4. I’ve always wondered about water conditioner salt. Is it safe for human consumption? I have read the labels and feel as though it could be used. Besides it is used in house hold drinking water systems.

    1. Dan, I couldn’t sleep (insommnia is common as you age), so I did a quick check of one manufacturer of salt for water softeners. The salt utilized for that product is not “food grade”. It’s also not 100% salt, only 96%, so there are some additives.

      I wouldn’t recommend it for human consumption. Do your own research. Many manufacturers often answer those kinds of questions on their websites in FAQs.

      Apparently some folks utilize water conditioner salt for other uses like for melting snow and ice as well as for ice for ice cream makers.

  5. Ask a cook. An herb is not a spice. They are two seperate things. Many great herbs can be grown in the garden. Many of them have medical as well as culinary uses. As such, all preppers should also be growing their herbs, not least of which is the vastly improved flavor of using herbs as well as the price savings.

    Nope, I was only talking about spices. Spices over time lose their potentcy.

    Re the cocoa and tea and coffee comments, I have to say that you’re going to have some serious morale problems with your tribe when the coffee runs out. It will lead to massive headaches for up to two weeks. Tapering off will help, which will occur as you ration it. Black tea can be brewed for longer periods and also using the cold pressed method, and this will boost the amount of caffeine extracted. Black Tea can be grown in a tiny portion of the USA. Of course lots of herb teas can be grown but they provide no caffeine.

    It will be a tragic day when there is no cocoa. I don’t believe that can be grown anywhere in the USA. While I enjoy carob and some folks can grown them in the USA, that’s no direct substitute. J Russel Smith in his famous Tree Crops book (freely available by the way as a pdf in lots of places due to the age of the publication) discusses how important the carob might be as a food source. There are lots of important tips in that book like Honey Locust beans, a food that most people have no idea about today.

    Yep. You can and should definitely store salt. As long as you have dessicants around it, it should hold up. I cannot think of a better trade item for the price.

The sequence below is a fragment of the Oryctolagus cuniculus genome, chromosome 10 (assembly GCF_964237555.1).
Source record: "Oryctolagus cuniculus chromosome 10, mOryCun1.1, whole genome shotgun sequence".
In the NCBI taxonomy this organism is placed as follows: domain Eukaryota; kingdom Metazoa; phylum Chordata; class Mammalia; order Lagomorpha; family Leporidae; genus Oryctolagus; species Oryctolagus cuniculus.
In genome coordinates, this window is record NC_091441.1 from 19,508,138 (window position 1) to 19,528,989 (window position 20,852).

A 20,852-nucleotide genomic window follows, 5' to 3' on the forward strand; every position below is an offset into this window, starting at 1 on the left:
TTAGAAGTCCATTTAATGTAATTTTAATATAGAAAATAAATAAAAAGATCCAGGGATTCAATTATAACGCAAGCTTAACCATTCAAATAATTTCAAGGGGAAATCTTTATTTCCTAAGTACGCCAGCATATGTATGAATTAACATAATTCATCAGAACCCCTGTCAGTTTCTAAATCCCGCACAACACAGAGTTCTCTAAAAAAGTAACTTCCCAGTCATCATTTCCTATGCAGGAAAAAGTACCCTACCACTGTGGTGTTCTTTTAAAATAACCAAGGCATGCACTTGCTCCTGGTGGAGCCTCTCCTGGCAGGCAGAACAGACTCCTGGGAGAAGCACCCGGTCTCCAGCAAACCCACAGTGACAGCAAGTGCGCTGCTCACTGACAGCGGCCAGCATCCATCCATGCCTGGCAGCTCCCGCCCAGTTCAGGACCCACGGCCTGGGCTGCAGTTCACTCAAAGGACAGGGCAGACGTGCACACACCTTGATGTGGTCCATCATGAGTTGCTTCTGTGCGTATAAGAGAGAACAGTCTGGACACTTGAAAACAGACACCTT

Not sure what one person posted about salt and water purification. I believe that the main reason for adding salt in is to remove water hardness. I believe that works due to the breaking of ionic bonds (research some your old college chemistry) and so dissapates out those minerals. While increasing the salinity might kill some pathogens, it’s never been a proven method of water purification.

  6. Great picture, it brings up all kinds of warm fuzzy… I see a lot of very practical items in it. You can put together your own BP with 1 part baking soda, 1 part corn starch (optional) to 2 parts cream of tartar. I’ve done this when I ran out and it works exactly the same. I’m not likely to run out now though ;) I have an herb garden with the herbs I use most frequently that grow well where I am…for cooking and home remedies alike. A little research can go a long way. Salt is a great item to have plenty of in my book, a great preservation item if needed. If the power goes out long enough to warrant it, any meat in my freezer for example could be brined until it can be further dealt with. It is an inexpensive item and worth having extra for trade. PS A little willow bark tea can take care of a headache quite well. Baking Soda is invaluable as well, the only thing I might add to this list is Epson Salts. The post Chernobyl research as well as other events seem to indicate that regular baths of a combination 1 part Baking Soda and 2 parts Epsom Salts are the best home remedy for mild radiation exposure/detox etc… You have provided a wonderful site for us and I sure appreciate it Ken! Thank you!!

    1. Josi
      what an amazingly great suggestion…
      salt, to brine any frozen meat if power goes out….

      have you done this/do you know specifics?
      -would one slice and thaw meat first?
      -could this be done with any meat
      -would one just sprinkle salt (heavily) on slices of meat, turn, repeat (seem to recal reading Natives did this sort of thing)
      -after it is brined, could it then be dehydrated?

      I think this use of salt, in power failure has much application. have often wondered what the heck i would do with all my meat if there was extended failure

    2. Thanks for the appreciation Josi, and yes I too was drawn to this photo, and agree that it does envelop a sort of ‘warm and fuzzy’…